House Republican: Renew long-term terrorism insurance

Rep. Stephen FincherStephen Lee FincherTrump announces, endorses ambassador to Japan's Tennessee Senate bid Lamar Alexander's exit marks end of an era in evolving Tennessee Tensions on immigration erupt in the House GOP MORE (R-Tenn.) is urging Republican leadership to support a long-term terrorism insurance program reauthorization.

Congress has to reauthorize its Terrorism Risk Insurance program (TRIA) before the end of the year or it will shut down.

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TRIA was enacted by Congress following the Sept. 11, 2001, terrorist attacks to provide a federal financial backstop for the cost of insurance payouts after large-scale attacks.

Tea Party supporters such as House Financial Services Committee Chairman Jeb Hensarling (R-Texas) are weary of TRIA and the government playing a role in the insurance markets.

Democrats and centrist Republicans support TRIA. But since Hensarling's committee has jurisdiction over TRIA, industry stakeholders are concerned that Hensarling will push for a short-term, six- to nine-month reauthorization unless he's able to weaken the government's role in the insurance market.

Fincher, who is a member of Hensarling's committee, is trying to get signatures for a letter addressed to Speaker John BoehnerJohn Andrew BoehnerFormer Speaker Boehner's official portrait unveiled Key Republicans say Biden can break Washington gridlock From learning on his feet to policy director MORE (R-Ohio) and House Majority Leader Kevin McCarthy (R-Calif.).

"[We] respectfully urge you to schedule action on a multi-year extension immediately after the House returns from the November elections," Fincher wrote in a draft of the letter being circulated, obtained by The Hill.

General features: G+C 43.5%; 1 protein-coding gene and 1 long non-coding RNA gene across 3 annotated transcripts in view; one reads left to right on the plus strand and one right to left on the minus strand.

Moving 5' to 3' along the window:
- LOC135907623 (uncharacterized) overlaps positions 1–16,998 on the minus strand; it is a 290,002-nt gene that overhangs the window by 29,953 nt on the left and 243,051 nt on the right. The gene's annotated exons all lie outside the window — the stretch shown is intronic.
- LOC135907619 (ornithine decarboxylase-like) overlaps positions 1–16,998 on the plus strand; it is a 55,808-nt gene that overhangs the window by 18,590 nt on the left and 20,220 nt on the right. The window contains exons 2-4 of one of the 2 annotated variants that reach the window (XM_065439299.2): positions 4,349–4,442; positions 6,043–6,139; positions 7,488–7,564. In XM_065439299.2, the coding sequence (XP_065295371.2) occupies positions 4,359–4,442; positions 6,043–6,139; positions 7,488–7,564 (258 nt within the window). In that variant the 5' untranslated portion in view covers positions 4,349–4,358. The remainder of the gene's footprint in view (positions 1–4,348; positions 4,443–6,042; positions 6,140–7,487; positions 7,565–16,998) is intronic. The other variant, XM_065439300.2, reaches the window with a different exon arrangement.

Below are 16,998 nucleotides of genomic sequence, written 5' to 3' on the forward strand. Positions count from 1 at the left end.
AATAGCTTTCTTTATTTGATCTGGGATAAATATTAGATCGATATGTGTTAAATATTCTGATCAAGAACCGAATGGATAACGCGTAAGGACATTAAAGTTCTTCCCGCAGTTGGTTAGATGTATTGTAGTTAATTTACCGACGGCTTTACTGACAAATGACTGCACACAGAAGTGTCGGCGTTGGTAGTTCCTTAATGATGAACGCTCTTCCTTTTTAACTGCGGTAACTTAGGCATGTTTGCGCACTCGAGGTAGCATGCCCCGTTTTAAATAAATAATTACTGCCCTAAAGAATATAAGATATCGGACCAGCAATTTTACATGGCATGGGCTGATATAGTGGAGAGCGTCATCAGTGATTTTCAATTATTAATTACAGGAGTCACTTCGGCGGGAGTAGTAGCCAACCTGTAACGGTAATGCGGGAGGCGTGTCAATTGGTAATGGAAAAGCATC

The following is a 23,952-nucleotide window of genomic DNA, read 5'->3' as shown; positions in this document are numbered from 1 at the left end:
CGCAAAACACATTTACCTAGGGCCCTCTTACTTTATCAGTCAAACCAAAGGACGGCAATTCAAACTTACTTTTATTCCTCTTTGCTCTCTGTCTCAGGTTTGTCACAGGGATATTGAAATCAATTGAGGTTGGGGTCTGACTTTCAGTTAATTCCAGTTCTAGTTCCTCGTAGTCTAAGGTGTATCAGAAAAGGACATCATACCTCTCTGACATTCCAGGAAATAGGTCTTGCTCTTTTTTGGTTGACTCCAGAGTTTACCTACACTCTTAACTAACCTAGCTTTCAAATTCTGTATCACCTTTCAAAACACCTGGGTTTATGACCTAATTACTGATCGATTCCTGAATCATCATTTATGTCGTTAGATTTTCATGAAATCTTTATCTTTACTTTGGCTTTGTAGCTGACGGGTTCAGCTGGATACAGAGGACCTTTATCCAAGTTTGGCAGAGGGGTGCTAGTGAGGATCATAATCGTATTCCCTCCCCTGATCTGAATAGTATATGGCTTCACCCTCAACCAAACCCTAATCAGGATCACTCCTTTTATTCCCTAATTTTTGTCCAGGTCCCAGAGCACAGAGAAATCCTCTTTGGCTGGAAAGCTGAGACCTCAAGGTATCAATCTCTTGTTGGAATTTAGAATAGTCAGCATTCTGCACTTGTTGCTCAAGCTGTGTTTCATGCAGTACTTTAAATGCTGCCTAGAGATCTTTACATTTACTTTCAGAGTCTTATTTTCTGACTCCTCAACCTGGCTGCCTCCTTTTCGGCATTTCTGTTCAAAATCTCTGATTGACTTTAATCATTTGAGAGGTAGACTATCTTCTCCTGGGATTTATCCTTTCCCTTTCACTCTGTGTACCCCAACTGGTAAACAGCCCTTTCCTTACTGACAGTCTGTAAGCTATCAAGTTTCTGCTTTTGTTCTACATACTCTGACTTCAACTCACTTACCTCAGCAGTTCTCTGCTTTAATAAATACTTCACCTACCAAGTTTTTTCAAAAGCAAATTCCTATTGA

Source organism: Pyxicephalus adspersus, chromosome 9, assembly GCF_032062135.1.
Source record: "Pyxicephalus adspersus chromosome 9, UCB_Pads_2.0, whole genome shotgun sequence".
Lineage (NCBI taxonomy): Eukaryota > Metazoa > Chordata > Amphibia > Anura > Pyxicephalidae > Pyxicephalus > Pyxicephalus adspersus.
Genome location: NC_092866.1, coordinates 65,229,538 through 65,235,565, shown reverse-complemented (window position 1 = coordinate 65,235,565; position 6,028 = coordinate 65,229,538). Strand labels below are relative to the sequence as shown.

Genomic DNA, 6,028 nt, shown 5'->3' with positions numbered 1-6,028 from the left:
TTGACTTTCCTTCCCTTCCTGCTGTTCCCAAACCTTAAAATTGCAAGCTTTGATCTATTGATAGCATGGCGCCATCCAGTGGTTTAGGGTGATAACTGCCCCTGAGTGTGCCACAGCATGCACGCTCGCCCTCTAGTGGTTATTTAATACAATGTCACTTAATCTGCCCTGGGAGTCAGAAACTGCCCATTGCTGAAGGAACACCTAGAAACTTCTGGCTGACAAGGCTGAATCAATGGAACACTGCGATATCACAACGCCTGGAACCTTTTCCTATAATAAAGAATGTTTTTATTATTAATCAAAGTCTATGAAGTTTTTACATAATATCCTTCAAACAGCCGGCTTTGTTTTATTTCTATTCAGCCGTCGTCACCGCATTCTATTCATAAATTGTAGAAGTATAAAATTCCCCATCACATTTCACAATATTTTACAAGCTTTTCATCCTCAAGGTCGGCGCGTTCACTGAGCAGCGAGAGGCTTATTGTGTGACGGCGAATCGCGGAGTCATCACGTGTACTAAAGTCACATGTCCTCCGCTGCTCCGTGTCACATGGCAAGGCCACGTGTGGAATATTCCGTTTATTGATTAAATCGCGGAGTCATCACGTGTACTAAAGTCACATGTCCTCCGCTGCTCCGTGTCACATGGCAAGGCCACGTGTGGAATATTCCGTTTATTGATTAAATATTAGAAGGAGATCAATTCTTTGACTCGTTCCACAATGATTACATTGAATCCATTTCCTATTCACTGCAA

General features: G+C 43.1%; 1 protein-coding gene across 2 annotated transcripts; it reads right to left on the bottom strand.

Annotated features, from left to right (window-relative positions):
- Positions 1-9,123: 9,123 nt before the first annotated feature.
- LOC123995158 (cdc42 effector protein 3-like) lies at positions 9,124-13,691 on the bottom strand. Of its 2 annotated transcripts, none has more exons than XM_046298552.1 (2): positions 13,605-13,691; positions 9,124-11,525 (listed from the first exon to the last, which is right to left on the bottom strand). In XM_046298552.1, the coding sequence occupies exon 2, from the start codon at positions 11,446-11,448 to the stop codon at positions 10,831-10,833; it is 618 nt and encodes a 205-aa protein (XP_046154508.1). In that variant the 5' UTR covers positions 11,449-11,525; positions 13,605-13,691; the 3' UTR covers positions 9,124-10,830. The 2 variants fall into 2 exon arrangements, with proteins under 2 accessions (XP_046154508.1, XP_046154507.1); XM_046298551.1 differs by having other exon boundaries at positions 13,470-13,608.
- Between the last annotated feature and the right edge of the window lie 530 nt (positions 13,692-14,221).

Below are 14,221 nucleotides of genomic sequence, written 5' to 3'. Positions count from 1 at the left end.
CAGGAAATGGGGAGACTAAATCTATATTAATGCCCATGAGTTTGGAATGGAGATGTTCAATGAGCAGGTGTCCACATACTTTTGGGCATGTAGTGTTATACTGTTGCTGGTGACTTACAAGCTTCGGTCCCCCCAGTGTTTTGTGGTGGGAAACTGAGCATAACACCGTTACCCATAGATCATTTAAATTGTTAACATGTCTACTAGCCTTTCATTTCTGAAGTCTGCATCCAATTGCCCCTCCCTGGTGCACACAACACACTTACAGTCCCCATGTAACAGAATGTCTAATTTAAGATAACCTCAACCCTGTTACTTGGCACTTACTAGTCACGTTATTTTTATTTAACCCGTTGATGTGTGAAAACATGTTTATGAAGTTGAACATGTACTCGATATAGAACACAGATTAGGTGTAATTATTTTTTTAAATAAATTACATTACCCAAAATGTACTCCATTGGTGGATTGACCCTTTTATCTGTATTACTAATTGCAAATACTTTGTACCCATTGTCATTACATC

"We further urge you not to consider a short-term extension, as this would only prolong the uncertainty that is already harming our economy."

Fincher's letter states that Congress's failure to reauthorize TRIA "is already hurting the economy."

"Businesses with terrorism coverage are being told that their coverage will end if Congress fails to act, causing the sort of uncertainty that hurt economic growth," Fincher's letter states.

"A short-term extension of TRIA would only prolong this problem," Fincher's letter states. "The time to act on a multi-year reauthorization of TRIA."

A spokesperson for Fincher couldn't be immediately reached for comment. 

The Chamber of Commerce and The Real Estate Roundtable, as well as the NFL and the NBA are each pushing for a long-term TRIA reauthorization.

Those groups are calling for a long-term reauthorization, like the seven-year bill that the Senate passed in July.

In June, Hensarling’s panel approved Rep. Randy NeugebauerRobert (Randy) Randolph NeugebauerCordray announces he's leaving consumer bureau, promotes aide to deputy director GOP eager for Trump shake-up at consumer bureau Lobbying World MORE's (R-Texas) five-year reauthorization bill. But business groups opposed that bill and it never made it to the floor.